Guest Author - Taisha Turner
June 28 is Paul Bunyan Day. Paul Bunyan is a giant in American Folklore. He was a lumberjack who fell the mighty trees. The trees were much taller and thicker than the ones today. The incoming settlers used the woodsmanís timber to build homes and towns.
Paul Bunyan stood taller than the trees in the dense forests. He wears a knit cap over his black curly hair. A bushy beard covers the lower half of his face. Duck pants and a plaid shirt completes his wardrobe. An uprooted pine tree is his comb.
Babe, the Blue Ox, is his pet and companion. According to legend, Paul Bunyan found the ox in a raging winter storm. The animalís ears were the size of barn doors. One would never guess the large ox was a baby. As time pasted, Babe grew bigger and stronger. Yet, the color blue remained.
In the tall tales, Paul was so strong he could pull a tree from the ground with his bare hands. He snapped the trees into small pieces as easily as we snap toothpicks today. Babe carried the lumber on his back.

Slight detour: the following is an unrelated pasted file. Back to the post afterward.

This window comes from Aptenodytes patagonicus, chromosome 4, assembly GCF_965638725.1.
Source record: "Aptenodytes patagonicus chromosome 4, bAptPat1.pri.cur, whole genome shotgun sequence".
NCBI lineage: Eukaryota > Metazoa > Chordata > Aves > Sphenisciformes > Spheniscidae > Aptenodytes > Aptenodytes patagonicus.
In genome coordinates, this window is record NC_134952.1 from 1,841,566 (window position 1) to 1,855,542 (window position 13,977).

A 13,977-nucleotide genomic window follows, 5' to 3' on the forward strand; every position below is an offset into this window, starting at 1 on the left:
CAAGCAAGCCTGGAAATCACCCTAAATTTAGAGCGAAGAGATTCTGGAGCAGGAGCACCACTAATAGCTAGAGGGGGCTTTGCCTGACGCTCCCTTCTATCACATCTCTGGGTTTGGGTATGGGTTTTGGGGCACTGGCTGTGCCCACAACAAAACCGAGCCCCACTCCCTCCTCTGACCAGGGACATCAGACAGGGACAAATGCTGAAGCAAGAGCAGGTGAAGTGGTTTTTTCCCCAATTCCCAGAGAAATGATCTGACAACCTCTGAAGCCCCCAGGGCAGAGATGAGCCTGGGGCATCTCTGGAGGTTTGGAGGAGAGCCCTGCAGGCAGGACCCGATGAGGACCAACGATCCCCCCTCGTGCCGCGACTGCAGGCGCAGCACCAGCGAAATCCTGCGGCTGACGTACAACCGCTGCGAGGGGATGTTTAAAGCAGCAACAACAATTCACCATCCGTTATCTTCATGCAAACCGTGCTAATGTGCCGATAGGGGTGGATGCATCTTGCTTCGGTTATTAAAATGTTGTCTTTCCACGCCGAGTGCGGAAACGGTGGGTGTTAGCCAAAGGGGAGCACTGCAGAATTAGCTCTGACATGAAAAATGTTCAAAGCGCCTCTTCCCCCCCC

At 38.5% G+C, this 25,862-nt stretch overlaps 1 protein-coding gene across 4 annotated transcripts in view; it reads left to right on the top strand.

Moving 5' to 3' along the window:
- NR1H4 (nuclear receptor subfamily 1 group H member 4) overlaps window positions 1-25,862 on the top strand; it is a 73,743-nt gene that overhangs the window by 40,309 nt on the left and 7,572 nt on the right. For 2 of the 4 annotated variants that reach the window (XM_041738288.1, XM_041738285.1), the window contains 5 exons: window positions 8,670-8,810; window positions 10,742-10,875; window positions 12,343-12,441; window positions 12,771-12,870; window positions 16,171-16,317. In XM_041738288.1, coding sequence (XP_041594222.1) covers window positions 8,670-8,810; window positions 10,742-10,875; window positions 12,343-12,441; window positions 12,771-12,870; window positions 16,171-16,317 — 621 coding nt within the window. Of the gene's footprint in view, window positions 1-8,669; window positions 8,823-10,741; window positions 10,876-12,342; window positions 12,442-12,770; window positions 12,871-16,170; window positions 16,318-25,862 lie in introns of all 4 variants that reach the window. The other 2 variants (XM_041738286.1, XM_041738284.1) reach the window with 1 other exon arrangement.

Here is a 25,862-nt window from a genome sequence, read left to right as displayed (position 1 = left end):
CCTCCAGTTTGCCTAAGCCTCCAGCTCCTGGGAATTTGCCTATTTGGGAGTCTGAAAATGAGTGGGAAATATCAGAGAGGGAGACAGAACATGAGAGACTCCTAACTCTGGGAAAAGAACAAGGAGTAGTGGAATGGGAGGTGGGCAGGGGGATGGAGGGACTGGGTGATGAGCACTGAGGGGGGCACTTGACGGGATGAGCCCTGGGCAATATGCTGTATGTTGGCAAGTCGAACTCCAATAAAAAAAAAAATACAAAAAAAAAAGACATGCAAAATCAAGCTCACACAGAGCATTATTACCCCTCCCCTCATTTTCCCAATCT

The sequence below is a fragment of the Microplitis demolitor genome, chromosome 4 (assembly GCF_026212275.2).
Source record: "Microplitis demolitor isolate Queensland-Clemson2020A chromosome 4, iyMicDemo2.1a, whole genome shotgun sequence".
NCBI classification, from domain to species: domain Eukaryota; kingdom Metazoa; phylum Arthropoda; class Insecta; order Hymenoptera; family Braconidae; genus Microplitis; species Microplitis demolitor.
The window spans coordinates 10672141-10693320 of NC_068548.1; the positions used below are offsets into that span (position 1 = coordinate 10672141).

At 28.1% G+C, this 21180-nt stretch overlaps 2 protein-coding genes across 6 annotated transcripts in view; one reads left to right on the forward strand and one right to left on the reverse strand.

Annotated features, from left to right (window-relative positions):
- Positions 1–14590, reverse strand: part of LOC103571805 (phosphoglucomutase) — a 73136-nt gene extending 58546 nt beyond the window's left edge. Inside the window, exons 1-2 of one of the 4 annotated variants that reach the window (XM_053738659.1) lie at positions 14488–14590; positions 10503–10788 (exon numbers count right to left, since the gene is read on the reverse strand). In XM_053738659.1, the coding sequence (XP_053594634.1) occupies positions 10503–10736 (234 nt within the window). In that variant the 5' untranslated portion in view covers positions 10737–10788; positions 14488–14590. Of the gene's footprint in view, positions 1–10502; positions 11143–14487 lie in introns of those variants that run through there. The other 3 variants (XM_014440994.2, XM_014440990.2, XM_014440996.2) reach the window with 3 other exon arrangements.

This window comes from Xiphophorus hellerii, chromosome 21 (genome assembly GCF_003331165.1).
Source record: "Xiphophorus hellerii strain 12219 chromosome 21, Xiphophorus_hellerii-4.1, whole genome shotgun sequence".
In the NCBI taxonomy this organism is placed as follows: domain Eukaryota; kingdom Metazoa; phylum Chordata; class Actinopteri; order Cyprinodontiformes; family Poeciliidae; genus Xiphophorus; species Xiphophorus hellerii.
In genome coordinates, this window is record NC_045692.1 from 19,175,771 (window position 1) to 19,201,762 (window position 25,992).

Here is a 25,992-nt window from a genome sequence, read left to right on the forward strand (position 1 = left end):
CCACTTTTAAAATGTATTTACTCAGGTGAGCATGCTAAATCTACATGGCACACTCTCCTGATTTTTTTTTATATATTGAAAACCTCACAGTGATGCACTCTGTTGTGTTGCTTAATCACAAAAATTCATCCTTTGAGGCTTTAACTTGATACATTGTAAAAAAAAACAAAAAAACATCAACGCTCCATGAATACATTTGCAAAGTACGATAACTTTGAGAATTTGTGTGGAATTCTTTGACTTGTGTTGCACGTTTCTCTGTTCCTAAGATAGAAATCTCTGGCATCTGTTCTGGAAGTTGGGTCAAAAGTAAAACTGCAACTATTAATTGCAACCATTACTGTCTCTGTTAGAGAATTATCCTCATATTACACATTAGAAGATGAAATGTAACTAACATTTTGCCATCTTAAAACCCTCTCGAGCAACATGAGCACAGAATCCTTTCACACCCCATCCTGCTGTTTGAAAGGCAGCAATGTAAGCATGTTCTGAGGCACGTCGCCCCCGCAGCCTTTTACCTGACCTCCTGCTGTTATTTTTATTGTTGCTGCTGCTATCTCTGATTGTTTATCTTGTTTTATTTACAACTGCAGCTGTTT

Paul Bunyan had an army of lumberjacks working with him. The men worked hard in the forest. The cooks in the kitchen worked hard, too. A man the size of Paul Bunyan required a lot of food. The pancake griddle was so large the man placed lard on their feet. So equipped, they skated to oil the griddle.
Paul Bunyan is an American tall tale hero. The fictional character is an exaggeration on how the early settlers found lumber to build their building. It is a romantic tall tale of the making of America. Share the Paul Bunyan legend with a child on Paul Bunyan Day.
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